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District Judge Andrew Grand
In his NYAS lecture in November 2007, which formed the basis of his article 'The Risk Fallacy: A Tale of Two Thresholds' in January  Fam Law 29, Mr Justice Ryder persuasively argued the case to re-visit the conclusions in Re H and R (Sexual Abuse: Standard of Proof)  AC 563,  1 FLR 80. The House of Lords looked again at those conclusions in Re B (Children)  UKHL 35,  2 FLR 141 but declined to depart from what Lord Hoffman described as the law's binary system where a fact is either proved or it is not (although their Lordships provided very welcome clarification of the standard of proof to be applied to the exercise of fact-finding).
The minority in Re H and R had been prepared to permit the court to find that there was a real possibility that abuse had occurred, in circumstances where it was not possible to make a finding on the balance of probabilities that it had; and to find that this meant there was a real possibility (a likelihood) that the child would suffer significant harm in the future. They rejected the proposition that future likelihood could only be based upon proved past facts. When the issue was looked at again in Re B in 2008 the House was not divided (as it had been in Re H and R) but unanimous that facts are either proved or they are not, and that the court can only base its assessment of future likelihood on such proved facts. Lord Hoffman, at the outset of his opinion, states:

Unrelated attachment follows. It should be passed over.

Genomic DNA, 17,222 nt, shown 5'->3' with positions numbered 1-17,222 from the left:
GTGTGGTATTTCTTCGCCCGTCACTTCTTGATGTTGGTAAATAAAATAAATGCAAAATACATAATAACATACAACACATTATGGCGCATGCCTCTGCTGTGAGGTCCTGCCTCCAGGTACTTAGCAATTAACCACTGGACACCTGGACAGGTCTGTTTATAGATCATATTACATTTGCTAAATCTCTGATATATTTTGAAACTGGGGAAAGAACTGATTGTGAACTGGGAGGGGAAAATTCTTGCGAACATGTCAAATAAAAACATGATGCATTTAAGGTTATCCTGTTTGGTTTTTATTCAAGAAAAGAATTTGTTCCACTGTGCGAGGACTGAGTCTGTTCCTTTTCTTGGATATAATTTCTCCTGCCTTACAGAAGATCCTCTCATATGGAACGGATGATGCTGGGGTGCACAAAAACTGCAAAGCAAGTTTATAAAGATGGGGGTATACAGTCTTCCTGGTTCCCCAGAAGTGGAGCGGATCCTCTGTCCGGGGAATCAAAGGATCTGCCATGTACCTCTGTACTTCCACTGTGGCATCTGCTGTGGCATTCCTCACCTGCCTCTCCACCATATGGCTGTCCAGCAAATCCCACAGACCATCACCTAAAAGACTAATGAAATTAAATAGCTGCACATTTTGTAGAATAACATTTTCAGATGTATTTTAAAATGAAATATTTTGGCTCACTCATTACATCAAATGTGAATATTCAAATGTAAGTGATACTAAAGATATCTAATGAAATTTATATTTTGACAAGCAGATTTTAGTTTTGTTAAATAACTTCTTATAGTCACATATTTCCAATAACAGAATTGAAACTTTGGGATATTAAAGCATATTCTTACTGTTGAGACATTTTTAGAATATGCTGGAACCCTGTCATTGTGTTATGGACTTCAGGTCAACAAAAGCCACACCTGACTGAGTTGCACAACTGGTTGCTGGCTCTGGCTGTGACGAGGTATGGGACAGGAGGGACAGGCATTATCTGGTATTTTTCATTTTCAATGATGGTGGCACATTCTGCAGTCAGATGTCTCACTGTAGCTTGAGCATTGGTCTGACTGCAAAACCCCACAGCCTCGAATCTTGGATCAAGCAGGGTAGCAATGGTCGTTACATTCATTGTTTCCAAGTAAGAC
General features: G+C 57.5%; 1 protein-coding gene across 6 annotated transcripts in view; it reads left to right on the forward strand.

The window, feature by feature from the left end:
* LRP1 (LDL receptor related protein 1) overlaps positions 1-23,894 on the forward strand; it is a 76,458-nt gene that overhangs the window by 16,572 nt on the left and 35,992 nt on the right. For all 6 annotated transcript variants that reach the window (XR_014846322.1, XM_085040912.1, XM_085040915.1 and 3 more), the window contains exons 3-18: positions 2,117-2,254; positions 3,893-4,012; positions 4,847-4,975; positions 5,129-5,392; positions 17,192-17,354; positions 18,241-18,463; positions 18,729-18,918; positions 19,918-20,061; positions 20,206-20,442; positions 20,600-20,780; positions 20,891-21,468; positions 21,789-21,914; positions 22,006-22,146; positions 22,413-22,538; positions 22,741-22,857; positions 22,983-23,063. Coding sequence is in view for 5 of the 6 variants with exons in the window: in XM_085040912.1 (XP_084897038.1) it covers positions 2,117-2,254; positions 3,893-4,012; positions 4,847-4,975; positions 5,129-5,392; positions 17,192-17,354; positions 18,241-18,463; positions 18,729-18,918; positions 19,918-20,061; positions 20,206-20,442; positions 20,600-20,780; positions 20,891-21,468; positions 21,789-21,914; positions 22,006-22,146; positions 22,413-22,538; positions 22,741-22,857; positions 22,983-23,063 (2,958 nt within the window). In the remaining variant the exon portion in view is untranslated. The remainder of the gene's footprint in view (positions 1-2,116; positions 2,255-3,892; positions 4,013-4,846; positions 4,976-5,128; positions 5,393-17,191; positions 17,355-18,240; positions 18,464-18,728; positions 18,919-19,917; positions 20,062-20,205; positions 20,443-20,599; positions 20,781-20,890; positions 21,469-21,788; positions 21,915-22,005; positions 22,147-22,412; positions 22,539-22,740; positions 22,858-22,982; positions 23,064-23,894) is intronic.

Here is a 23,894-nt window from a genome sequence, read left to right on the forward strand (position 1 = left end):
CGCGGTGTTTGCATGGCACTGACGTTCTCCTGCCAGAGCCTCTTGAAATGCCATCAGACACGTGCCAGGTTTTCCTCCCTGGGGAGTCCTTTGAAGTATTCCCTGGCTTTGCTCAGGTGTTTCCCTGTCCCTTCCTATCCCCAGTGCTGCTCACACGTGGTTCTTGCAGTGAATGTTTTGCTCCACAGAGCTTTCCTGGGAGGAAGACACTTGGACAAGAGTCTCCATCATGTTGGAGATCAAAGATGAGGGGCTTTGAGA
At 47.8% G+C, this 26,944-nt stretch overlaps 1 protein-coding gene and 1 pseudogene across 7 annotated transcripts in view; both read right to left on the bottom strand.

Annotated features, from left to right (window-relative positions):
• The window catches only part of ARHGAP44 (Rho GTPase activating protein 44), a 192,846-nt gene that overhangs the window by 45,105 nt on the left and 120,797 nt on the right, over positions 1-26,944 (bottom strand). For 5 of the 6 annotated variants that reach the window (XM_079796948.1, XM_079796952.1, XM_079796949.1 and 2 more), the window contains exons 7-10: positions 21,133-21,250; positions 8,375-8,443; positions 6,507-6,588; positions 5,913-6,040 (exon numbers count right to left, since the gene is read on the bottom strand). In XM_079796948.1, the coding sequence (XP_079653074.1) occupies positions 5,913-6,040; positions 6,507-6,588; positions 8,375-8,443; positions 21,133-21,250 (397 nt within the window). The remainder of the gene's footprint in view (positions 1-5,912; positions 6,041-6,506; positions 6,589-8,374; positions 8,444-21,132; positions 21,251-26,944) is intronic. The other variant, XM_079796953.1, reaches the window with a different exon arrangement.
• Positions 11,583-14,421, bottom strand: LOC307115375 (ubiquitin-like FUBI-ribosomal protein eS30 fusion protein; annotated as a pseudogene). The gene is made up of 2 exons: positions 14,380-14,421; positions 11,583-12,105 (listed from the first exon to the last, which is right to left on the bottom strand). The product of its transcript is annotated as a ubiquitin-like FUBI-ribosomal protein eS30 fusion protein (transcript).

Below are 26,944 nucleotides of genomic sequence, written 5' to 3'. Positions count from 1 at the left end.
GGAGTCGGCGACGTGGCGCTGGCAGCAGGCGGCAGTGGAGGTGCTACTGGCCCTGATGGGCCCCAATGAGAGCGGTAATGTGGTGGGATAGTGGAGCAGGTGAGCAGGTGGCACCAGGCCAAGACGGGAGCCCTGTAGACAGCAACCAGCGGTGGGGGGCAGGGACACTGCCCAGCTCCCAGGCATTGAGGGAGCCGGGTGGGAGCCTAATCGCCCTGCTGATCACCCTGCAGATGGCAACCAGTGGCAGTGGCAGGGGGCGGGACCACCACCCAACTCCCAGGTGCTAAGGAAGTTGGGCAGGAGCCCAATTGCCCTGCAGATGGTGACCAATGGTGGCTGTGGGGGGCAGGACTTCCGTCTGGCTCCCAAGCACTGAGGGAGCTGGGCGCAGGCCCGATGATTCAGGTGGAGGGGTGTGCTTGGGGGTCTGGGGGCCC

'If a legal rule requires a fact to be proved (a fact in issue"), a judge or jury must decide whether or not it happened. There is no room for a finding that it might have happened.'
Charles J, in the case which was before their Lordships, having heard extensive evidence over 29 days, said that he was unable to come to a reasoned conclusion that Mr B had sexually abused R but he was equally unable to come to a reasoned conclusion that he had not. He concluded instead that there was a real possibility that Mr B had sexually abused R. Baroness Hale of Richmond, somewhat disparagingly, opined: 'My Lords, if the judiciary in this country regularly found themselves in this state of mind, our civil and family justice systems would rapidly grind to a halt.'
To read the rest of this article, see June  Family Law journal.
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